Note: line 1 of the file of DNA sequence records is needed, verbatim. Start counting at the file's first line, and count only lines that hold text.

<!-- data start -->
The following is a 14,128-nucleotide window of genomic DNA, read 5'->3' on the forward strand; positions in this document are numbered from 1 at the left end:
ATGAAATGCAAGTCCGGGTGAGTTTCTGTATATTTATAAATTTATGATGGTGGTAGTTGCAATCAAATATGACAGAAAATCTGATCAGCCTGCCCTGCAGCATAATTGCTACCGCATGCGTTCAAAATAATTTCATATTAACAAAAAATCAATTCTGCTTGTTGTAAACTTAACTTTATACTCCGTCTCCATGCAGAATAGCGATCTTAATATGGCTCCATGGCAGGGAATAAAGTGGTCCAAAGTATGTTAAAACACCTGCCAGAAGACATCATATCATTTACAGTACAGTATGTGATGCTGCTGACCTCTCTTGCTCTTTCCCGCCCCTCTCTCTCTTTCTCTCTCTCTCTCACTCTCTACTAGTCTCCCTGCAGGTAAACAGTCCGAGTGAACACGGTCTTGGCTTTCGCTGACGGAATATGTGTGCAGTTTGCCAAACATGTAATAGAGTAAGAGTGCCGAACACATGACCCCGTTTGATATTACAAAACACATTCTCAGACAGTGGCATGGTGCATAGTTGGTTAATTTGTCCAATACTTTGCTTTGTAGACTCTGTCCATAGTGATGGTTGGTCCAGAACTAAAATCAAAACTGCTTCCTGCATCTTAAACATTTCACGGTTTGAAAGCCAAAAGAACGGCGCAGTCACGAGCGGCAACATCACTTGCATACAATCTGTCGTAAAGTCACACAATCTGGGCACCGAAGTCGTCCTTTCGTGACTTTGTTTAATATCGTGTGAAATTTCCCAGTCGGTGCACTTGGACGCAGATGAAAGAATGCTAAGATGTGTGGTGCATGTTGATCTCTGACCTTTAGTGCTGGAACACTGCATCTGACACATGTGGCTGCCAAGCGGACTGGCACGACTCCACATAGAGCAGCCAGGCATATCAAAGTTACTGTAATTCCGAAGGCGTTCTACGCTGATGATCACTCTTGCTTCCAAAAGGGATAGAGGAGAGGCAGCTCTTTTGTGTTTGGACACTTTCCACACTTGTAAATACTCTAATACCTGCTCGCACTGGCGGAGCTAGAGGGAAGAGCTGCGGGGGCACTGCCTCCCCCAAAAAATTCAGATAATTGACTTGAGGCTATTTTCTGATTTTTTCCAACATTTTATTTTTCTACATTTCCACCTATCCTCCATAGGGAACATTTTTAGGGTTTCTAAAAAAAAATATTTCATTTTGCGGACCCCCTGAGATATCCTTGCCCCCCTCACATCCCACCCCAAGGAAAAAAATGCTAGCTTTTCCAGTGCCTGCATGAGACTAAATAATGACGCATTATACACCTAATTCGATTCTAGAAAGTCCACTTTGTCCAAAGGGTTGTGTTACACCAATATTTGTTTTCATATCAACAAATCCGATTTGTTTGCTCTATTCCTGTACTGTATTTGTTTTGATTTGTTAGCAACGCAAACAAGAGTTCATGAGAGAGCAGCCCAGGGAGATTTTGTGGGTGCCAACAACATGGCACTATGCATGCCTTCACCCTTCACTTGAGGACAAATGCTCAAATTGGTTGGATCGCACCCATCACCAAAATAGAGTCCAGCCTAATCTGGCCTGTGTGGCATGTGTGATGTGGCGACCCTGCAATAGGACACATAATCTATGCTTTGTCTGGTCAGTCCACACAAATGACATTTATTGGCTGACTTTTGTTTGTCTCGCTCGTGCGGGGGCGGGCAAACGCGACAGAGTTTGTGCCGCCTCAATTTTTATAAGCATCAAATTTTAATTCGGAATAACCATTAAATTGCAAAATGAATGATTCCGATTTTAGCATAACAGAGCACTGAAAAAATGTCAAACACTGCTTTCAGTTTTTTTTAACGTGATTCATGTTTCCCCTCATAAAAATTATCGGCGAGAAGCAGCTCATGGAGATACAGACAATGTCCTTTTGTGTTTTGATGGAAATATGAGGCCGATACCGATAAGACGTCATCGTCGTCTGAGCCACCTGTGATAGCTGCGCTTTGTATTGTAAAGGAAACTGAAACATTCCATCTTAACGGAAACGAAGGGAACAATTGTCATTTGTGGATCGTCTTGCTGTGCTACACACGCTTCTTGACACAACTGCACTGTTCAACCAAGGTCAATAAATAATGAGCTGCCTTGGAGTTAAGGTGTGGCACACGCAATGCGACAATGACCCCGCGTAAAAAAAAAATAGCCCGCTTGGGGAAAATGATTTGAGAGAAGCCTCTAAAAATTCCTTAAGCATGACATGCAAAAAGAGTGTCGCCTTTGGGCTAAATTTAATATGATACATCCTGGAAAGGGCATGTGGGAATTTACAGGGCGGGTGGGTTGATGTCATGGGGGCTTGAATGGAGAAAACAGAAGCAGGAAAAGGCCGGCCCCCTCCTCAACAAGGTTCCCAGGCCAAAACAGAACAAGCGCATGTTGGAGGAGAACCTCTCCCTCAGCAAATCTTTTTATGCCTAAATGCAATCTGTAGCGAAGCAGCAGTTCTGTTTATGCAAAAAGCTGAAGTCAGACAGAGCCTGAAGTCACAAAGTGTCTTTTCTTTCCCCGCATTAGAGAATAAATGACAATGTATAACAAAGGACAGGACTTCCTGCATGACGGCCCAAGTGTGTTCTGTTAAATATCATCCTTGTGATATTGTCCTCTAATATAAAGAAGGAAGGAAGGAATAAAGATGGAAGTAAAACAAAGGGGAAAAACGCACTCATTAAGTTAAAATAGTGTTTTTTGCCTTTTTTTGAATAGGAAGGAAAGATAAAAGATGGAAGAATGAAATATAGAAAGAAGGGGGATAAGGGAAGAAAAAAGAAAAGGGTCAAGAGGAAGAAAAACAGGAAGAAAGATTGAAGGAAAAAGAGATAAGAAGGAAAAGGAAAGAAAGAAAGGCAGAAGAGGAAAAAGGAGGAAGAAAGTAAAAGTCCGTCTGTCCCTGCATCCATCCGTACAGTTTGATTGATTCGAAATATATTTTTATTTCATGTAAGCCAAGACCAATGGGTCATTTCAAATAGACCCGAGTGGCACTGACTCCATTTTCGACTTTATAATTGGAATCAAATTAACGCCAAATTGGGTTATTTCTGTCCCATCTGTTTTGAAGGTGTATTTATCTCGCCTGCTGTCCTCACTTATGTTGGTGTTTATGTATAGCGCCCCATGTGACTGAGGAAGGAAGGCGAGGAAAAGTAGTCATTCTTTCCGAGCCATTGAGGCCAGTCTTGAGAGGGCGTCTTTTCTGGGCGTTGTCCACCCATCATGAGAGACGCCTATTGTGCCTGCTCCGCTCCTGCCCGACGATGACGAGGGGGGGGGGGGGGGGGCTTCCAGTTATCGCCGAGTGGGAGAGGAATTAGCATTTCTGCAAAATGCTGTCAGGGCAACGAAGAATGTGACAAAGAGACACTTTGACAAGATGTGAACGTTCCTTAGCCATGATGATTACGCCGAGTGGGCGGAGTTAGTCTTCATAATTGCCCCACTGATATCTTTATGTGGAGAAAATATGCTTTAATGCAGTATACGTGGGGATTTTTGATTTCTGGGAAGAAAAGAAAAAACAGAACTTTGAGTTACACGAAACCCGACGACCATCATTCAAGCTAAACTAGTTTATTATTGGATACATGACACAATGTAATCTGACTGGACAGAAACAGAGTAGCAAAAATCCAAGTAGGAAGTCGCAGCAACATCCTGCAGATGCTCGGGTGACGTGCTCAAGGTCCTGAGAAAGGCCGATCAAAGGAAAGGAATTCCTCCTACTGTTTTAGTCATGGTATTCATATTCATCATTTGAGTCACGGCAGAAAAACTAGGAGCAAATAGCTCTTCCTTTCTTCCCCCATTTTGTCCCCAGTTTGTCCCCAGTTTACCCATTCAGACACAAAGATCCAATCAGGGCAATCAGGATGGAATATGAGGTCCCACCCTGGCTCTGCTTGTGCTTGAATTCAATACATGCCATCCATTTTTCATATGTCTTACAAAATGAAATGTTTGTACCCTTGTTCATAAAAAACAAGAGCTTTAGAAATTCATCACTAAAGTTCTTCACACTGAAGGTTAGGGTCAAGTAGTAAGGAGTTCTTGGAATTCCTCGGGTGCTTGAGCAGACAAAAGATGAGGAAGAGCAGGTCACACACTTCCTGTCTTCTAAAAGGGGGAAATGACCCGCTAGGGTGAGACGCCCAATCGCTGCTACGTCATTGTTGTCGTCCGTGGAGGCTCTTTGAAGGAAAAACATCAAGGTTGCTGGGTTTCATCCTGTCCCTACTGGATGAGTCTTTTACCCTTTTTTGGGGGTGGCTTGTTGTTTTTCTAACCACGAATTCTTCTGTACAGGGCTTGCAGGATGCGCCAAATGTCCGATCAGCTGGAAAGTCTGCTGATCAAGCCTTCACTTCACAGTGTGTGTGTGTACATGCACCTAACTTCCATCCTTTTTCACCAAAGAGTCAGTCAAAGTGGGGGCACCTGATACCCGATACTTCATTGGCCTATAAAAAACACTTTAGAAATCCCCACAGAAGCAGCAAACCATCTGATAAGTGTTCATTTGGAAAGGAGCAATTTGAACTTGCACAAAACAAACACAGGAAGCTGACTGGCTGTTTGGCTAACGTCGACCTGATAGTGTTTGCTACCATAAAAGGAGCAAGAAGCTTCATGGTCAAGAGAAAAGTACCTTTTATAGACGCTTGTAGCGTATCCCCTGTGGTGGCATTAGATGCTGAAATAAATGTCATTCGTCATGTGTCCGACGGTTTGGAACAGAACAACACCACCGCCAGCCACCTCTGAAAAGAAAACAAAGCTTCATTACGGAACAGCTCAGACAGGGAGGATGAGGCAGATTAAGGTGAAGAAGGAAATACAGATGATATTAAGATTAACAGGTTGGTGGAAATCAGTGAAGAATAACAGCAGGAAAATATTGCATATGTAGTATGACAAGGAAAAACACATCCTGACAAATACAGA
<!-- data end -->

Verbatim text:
The following is a 14,128-nucleotide window of genomic DNA, read 5'->3' on the forward strand; positions in this document are numbered from 1 at the left end: